The Big Ten's Playoff Picture Contains Few Subjects

By Kyle Rowland on July 21, 2014 at 8:15 am

The upcoming college football season will be full of intrigue and firsts. Well, unless you’ve been a die-hard FCS, Division II or Division III fan – the levels of college football that decided a champion the right way. For FBS, it’s the first year of a playoff, offering suspense in every month and a crescendo in January.

The SEC has ruled the sport for the better part of a decade. The conference won nine national championships during the BCS era, including seven of the final eight. It may very well continue that dominance in the new age. But multiple conferences will be able to flex their muscles.

Despite the SEC’s track record of success, it will be difficult for voters to keep out champions from the Big Ten, Big 12, ACC and Pac-12. Only four teams are allowed in and expecting two SEC teams every year is far from guaranteed. Year 1 of the playoff could serve as a reality check for the conference everyone loves to hate, as Ohio State, Michigan State, Florida State, Oklahoma and Oregon all pose significant challenges.

In the Big Ten, there’s little doubt as to who the top dogs are. It’s the Buckeyes, Spartans, and then everyone else. Last year’s classic Big Ten championship game will be played over in East Lansing – at night in November. LSU and Alabama play the same evening, making November 8, perhaps, the most important day of the season.

“When we [arrived in East Lansing] in 2006, we dreamed big,” Michigan State head coach Mark Dantonio said this spring. “What we’ve been able to accomplish this past year was a result of that – seven years of sacrifice, commitment, laying our plan out and going through our goals.

“We’re now at the top, and that’s where Ohio State has been. A lot of that is thanks to Coach Tressel and the things he did. That’s where they’re at right now. The opportunity to compete at that level at this point in time in just a mindset. But we’re very fortunate to be there.”

Connor Cook, Jeremy Langford, Keith Mumphrey, Shilique Calhoun and Kurtis Drummond return. But the losses of defensive stalwarts Max Bullough, Denicos Allen and Darqueze Dennard almost outweigh who’s back.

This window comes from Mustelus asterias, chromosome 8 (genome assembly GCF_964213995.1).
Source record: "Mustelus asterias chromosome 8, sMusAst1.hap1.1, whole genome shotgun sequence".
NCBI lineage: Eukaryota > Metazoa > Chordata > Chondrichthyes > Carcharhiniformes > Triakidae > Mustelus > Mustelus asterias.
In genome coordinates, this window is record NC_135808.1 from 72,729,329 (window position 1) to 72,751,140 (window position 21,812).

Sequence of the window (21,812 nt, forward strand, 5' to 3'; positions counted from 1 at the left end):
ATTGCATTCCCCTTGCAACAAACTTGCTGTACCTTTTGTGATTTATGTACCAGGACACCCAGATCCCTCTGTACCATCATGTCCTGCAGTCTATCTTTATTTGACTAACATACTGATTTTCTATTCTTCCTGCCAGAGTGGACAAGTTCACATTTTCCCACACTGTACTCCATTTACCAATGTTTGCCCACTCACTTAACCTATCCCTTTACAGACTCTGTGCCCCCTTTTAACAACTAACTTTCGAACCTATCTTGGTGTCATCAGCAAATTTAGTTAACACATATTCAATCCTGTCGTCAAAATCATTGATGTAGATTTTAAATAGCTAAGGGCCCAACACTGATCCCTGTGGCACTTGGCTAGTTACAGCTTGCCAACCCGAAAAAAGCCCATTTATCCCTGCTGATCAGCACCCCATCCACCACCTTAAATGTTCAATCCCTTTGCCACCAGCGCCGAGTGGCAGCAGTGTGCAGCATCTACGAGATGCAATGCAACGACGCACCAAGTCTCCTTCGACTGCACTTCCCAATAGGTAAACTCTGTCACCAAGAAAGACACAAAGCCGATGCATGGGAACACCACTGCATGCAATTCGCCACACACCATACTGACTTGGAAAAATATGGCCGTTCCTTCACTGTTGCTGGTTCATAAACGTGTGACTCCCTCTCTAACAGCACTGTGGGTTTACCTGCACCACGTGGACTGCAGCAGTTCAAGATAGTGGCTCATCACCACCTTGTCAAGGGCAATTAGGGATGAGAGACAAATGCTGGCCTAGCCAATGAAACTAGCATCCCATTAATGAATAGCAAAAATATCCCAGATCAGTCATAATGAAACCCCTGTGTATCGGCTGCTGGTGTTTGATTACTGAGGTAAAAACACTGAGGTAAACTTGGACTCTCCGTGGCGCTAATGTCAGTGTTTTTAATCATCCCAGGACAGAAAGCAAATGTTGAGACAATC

The nation will learn quickly how good Michigan State still is when it travels to Oregon on Sept. 6 for a game with major playoff implications for both programs. Few coaches get as much out of his players than Dantonio, and after last season, it’s hard to underestimate him.

Where doubt creeps in is Michigan State’s uneven past. Historically, the Spartans are not a consistent winner. That trend is currently being discredited by seasons with 11, 11 and 13 wins. For all the talk about Michigan State’s defense, Cook’s progression will ultimately be the deciding factor in the Spartans’ fate.

“I honestly didn’t see this coming,” Cook said about his rise.

Neither did anyone else. That team and player this season could be Iowa and quarterback Jake Rudock. The Hawkeyes’ schedule gives them an opportunity at an unblemished record and hopes of crashing college football’s big party. Rudock is an academic whiz who threw for 2,383 yards, 18 touchdowns and 13 interceptions during Iowa’s eight-win season in 2013.

“I think we’ve all gotten more comfortable with the offense,” Rudock said. “We all understand it better. Things like route depth. Sometimes it’s supposed to be a 12-yard route. We’d accidentally run it eight yards or nine yards, and that makes a big difference.”

What will make a big difference in Columbus is an improved defense. Urban Meyer’s 24 victories in two years were diminished by an overmatched secondary. That win total must reach 37 if the Buckeyes hope to appear in the Rose or Sugar Bowl – college football’s semifinals. The chances of a one-loss Ohio State team reaching the playoff are slim.

So Meyer and Co. will ride the arm and legs of Braxton Miller, a Heisman Trophy contender who’s improved every season. There are weapons galore on offense – Ezekiel Elliott, Dontre Wilson, Devin Smith – a veteran defensive line and an improved back end that bodes well against a favorable schedule.

There are challenges against Virginia Tech and Michigan, but it’s almost a One Game Season with a giant circle around November 8. Get past Michigan State undefeated and a berth in the inaugural playoff is in sight.

“We’re leaving spring practice with a good feeling,” Meyer said in April.

The months have since dwindled. Fall camp will begin in weeks and the chase for college football supremacy will be fraught with anticipation.

2014 could be a B1G year.

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